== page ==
In our January 2016 Network News, we featured an article “Stepping Over The Invisible Line!” , which addressed the ever tricky question of knowing how to tell if someone we are caring for needs more help. Once the discovery is made that more support is needed, the following question from family caregivers is often, “So now what?”
Mary cares for her aging father. They live in the same city. She works full-time. When she called the Family Caregivers of BC for some caregiver support, she summarized her story, “We had the agonizing and awkward discussions about the “elephant in the room” – the fact that my dad’s health was failing and he needs more than I can provide. Truth be told, I’m feeling more overwhelmed and stressed because I now realize the extent of the issues.”
In Mary’s case, when she and her dad put their boxing gloves down, they both admitted her dad’s health was much worse and that he faced both financial and housing issues. It was the first time Mary fully realized the serious nature of her Dad’s chronic obstructive pulmonary disease (in fact, she had to look up its meaning) and his diabetes.
Her dad also admitted that he hadn’t done any upkeep to the family home for at least five years and was too exhausted to start now. Financially, Mary’s dad had recently suffered a loss with a few investments that were going to help pay for his long-term care.
In Mary’s case, the “what’s next” is to take stock of what’s working and what’s not with her dad’s situation, including:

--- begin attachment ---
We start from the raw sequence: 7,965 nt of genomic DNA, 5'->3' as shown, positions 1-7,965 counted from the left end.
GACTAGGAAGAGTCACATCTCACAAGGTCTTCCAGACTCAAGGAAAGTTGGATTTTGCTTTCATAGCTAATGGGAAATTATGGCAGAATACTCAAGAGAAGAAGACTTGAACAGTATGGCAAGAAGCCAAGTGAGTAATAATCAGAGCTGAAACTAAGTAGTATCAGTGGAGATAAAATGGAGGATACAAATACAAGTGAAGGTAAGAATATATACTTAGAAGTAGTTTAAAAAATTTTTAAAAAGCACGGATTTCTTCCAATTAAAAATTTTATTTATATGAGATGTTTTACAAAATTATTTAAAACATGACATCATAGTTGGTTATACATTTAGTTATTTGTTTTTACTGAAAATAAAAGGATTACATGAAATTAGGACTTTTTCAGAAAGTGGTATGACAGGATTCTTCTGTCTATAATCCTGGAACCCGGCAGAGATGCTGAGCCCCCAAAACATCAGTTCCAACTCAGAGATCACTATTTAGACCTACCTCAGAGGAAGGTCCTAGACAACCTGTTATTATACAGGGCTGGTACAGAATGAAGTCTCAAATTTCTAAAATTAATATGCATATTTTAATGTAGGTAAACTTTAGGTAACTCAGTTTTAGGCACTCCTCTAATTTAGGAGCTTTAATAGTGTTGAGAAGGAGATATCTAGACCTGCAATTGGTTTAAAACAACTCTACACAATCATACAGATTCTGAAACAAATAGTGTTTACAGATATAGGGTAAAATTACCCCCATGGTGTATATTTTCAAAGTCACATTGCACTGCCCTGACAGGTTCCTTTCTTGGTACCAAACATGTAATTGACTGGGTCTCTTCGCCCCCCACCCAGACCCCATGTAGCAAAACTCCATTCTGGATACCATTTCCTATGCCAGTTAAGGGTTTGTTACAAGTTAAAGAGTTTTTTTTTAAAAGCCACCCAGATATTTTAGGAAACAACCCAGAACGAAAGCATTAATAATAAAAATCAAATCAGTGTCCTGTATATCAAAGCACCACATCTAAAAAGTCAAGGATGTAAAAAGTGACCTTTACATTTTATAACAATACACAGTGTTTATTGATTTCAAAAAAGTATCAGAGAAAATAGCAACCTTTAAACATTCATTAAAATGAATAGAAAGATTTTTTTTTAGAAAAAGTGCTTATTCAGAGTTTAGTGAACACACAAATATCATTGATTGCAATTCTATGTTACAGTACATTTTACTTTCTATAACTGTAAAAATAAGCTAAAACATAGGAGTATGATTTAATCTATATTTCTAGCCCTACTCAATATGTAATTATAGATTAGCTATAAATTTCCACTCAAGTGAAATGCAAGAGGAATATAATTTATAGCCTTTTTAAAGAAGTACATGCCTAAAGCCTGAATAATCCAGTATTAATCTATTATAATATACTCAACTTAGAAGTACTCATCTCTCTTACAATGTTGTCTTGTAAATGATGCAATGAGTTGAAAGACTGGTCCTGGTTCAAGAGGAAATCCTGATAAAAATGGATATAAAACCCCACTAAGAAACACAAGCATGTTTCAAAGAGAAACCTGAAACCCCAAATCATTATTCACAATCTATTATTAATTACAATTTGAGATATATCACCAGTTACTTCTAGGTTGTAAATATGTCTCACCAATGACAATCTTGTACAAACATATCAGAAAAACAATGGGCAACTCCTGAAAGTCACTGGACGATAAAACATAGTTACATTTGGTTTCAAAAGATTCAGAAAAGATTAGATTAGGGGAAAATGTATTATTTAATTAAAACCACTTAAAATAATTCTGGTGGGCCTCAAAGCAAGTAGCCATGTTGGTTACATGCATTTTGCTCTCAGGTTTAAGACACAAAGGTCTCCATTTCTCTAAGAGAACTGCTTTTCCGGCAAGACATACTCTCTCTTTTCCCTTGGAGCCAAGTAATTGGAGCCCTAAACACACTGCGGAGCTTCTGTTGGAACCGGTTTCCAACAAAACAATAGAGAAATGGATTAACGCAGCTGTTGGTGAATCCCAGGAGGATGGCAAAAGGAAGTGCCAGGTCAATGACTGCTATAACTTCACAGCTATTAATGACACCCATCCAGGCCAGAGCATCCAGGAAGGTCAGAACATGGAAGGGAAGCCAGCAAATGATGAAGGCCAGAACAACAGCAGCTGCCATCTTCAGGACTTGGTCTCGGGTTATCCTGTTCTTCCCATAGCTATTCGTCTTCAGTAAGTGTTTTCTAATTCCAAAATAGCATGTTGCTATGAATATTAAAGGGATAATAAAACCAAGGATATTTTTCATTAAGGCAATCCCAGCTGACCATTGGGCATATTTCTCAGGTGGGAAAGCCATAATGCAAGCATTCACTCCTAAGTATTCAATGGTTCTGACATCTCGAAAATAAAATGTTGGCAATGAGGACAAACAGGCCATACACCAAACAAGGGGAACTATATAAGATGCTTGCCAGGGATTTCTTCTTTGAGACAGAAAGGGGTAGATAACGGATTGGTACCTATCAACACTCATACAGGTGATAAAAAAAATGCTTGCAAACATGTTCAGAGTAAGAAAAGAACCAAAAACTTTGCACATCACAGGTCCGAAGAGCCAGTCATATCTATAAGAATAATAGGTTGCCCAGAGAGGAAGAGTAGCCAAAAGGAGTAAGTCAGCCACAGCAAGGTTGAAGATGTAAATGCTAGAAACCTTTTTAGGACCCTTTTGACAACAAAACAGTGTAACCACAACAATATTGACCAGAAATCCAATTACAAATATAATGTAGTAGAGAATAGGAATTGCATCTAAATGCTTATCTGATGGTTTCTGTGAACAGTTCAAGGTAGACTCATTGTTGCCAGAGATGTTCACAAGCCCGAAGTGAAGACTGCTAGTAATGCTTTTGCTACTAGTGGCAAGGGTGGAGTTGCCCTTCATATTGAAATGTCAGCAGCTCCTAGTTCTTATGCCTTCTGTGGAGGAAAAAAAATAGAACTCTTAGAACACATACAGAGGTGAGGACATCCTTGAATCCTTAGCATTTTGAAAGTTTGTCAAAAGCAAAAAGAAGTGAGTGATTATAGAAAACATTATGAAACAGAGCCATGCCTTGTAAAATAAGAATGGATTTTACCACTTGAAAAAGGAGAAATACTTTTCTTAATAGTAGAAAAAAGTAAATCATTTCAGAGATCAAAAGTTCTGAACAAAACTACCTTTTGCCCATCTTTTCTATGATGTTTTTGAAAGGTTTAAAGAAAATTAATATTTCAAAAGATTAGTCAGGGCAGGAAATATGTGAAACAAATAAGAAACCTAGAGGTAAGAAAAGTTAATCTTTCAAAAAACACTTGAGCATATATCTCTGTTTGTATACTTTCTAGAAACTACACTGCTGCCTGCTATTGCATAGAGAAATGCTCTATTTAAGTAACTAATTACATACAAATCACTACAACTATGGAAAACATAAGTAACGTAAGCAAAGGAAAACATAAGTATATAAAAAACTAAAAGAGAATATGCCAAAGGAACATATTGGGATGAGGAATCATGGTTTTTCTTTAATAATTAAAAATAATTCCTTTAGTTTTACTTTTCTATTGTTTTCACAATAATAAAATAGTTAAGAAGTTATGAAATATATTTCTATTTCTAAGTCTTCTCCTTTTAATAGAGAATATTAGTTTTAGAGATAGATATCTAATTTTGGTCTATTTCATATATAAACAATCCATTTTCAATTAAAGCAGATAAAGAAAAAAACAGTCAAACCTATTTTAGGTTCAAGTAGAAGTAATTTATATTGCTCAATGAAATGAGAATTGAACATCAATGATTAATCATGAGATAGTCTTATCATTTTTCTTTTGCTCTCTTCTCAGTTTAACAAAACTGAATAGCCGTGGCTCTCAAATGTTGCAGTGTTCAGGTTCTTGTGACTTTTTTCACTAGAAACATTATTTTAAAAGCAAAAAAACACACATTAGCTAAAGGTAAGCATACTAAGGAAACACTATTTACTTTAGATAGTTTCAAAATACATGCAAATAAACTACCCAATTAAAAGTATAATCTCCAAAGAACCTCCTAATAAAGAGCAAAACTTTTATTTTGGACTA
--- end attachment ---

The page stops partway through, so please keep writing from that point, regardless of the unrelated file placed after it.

- Current medical and health issues, i.e., diabetes, high blood pressure, breathing problems;
- The ability to independently perform the basic activities of daily living such as dressing, bathing, meal preparation, medication management, ability to drive or get around town, etc.;
- Current living arrangements, social network and activities;
- Formal services being accessed, if any;
- Who else is helping, i.e., children, neighbours, parish, friends, and;
- Financial situation and the ability to pay for services
Help determine “what’s next with this visual aid
Many families find it helpful to use a visual aid. Divide a piece of paper with two columns and write a list of what’s currently working in one column and a list of problems or anticipated issues in the other column.
Prioritize the challenges and problems. In Mary’s case, she and her Dad felt their first priority was to better understand his health issues and options for treatment. Close behind was to openly discuss finances as it related to future health care costs. Mary travels south for six months of the year and she and her Dad needed to talk about who was going to help while she was away and if there was money for private care and services, if needed.
Both of them were reluctant to talk about the house. So they didn’t but they will. Prioritizing the issues at hand and having a game plan gives both Mary and her dad more peace of mind and some clear direction going forward.
Another great resource is this Decision Making Tool worksheet.
Author: Wendy Johnstone, M.A. Gerontology